When I was in high school one of the “problems” that our forward-thinking teachers anticipated was what people would do with all the free time that the new technology (e.g., dishwashers and vacuum cleaners) would give us. This was the same curriculum that insisted that for the rest of our lives we would need to know how to use a slide rule.
Kim and I have solved that problem by chasing butterflies.
Our latest trip, however, we found ourselves being chased more than we were chasing.
We had two “target butterflies” in mind for our July trip: the Mitchell’s Satyr, a seldom seen denizen of the Sarett Nature Center in southwestern Michigan that flies around July 4, and the Regal Fritillary, rare in much of the Midwest but found, also in July, at Kankakee Sands (officially, Efroymson Restoration at Kankakee Sands) in northern Indiana. We later learned that it is fairly common in Nebraska, but it was rare enough for us. We’d seen and photographed the female a year ago, and this year we were after the males.
We stopped at Sarett on our way to Indiana. It was a hot day, at least by Michigan standards, and we’d had some rain recently, so we encountered what we thought at the time was a lot of mosquitoes. We did see and photograph a few butterflies.
|Eyed Brown - rarely seen open|
But not the secretive Mitchell’s which, when they are flying, tend to dart quickly above the grasses and bushes before diving down for cover. After several hours of frustrated walking and waiting, we abandoned our search and headed for our b&b an hour away.
Kankakee Sands, a restored prairie of 7,000+ acres, is located in the midst of prime Indiana farmland. This year, however, thanks to 33 inches of rainfall, 20+ inches in June alone, large stretches of that farmland were under water. Puddles abounded. And puddles breed mosquitoes. We’d been warned by Alyssa, who helps run Kankakee Sands and was letting us stay at a cottage on her property, that we would probably need to wear mosquito netting. As photographers, we dismissed this suggestion as unworkable. How bad could they be?
Bad. We ventured out on the afternoon when we arrived and managed to photograph our targeted Regal Fritillary, along with its cousin, the Great Spangled Fritillary. Our task was made difficult by our constant swatting and spraying of DEET, hopefully on our faces and not our lenses. We wore several layers of clothing, including turtlenecks – outfits rarely seen in Indiana in July. We wore them to the restaurant, where folks graciously seemed not to notice.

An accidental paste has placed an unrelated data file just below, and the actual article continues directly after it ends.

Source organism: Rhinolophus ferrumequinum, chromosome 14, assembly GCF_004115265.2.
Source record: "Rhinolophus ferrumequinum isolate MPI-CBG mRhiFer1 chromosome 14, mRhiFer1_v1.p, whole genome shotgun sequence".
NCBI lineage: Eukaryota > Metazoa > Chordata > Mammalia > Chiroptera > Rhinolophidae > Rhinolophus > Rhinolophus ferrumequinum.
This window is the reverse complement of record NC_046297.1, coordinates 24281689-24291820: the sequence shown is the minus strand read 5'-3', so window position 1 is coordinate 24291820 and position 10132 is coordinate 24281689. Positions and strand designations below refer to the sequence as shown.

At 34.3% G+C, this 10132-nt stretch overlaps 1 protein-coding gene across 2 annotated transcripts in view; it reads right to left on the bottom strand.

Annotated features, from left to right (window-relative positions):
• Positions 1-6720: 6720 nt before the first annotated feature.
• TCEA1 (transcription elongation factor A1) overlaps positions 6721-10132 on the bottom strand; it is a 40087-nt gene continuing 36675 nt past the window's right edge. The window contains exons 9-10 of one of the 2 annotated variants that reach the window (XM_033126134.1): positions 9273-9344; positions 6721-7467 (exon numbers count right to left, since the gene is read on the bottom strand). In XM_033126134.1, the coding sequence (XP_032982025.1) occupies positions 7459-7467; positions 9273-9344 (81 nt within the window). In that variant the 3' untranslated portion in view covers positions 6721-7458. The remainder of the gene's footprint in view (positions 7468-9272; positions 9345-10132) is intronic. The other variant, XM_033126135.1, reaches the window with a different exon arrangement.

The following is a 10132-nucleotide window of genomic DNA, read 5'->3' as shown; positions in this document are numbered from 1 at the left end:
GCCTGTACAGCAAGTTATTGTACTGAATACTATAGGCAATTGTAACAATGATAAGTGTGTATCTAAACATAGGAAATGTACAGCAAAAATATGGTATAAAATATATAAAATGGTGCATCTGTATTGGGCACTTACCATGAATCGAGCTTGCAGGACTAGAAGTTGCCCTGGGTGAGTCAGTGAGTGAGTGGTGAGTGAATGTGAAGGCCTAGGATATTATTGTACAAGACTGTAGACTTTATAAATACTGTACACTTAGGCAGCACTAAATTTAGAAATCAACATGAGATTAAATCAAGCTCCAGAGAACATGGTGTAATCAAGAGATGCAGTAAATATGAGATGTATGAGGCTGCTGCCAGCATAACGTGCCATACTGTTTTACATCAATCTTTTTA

|Great Spangled Fritillary|
|Great Spangled Fritillary|
We arose early the next day to photograph birds that inhabit Kankakee Sands. We learned that when you call a Henslow’s Sparrow using the app on my iPhone, mosquitoes flock to the source. We also learned that they flock the same way when you stop calling. Same is true for Grasshopper Sparrows. Fortunately, the latter appeared to sing and be photographed.
|Grasshopper Sparrow with Breakfast|
The Henslow’s Sparrows sang abundantly and nearly invisibly from their cover, deep in the prairie grass.
We had planned to spend four nights at the cottage. But comfortable as the cottage was and gracious as were our hosts, Gus and Alyssa, we only lasted two. Home was only a few hours away. And as he drove along I-94 in the mosquito-free air-conditioned comfort of our car, we decided to pull off the Interstate for another try at the Mitchell’s Satyr.
This time the mosquitoes at Sarett were lighter, or at least they seemed that way after Kankakee Sands! And as we walked along the boardwalk loop where we’d been told our target liked to hang out, Kim spotted one about 10 feet off the path. Sarett is very serious about folks’ staying on the path and not destroying fragile habitat, and we, of course, had left our telephoto lenses in the car, foolishly hoping for close-ups with our macro lenses and, in my case, not wanting to haul a big lens in the heat. So I hustled the half-mile back to the car, grabbed the big lenses, and hustled back to where the Mitchell’s had disappeared back into the undergrowth. Here’s the best we could do:
As with many of our trips, what we enjoyed the most were surprises, not targets. We loved meeting Gus and Alyssa, and their kids, Forest and Savanna. We are so impressed by the work they are doing for conservation and prairie restoration as well as the lives they are living, in the woods on the edge of the prairie complete with chickens, peacock, goats, dogs, and of course, mosquitoes. And we loved meeting Jeffrey and Sandy Belth. Jeffrey is the author of Butterflies of Indiana, a highly praised book that does everything a field guide should do, and does it well. We became friends in the brief time we spent together on the prairie.
|Jeffrey and Sandy|
And we also saw and photographed birds and butterflies that were not on our short target list, but which amazed us just the same.
That’s how Kim and I have solved the “problem” of so much free time, something we never seem to have enough of.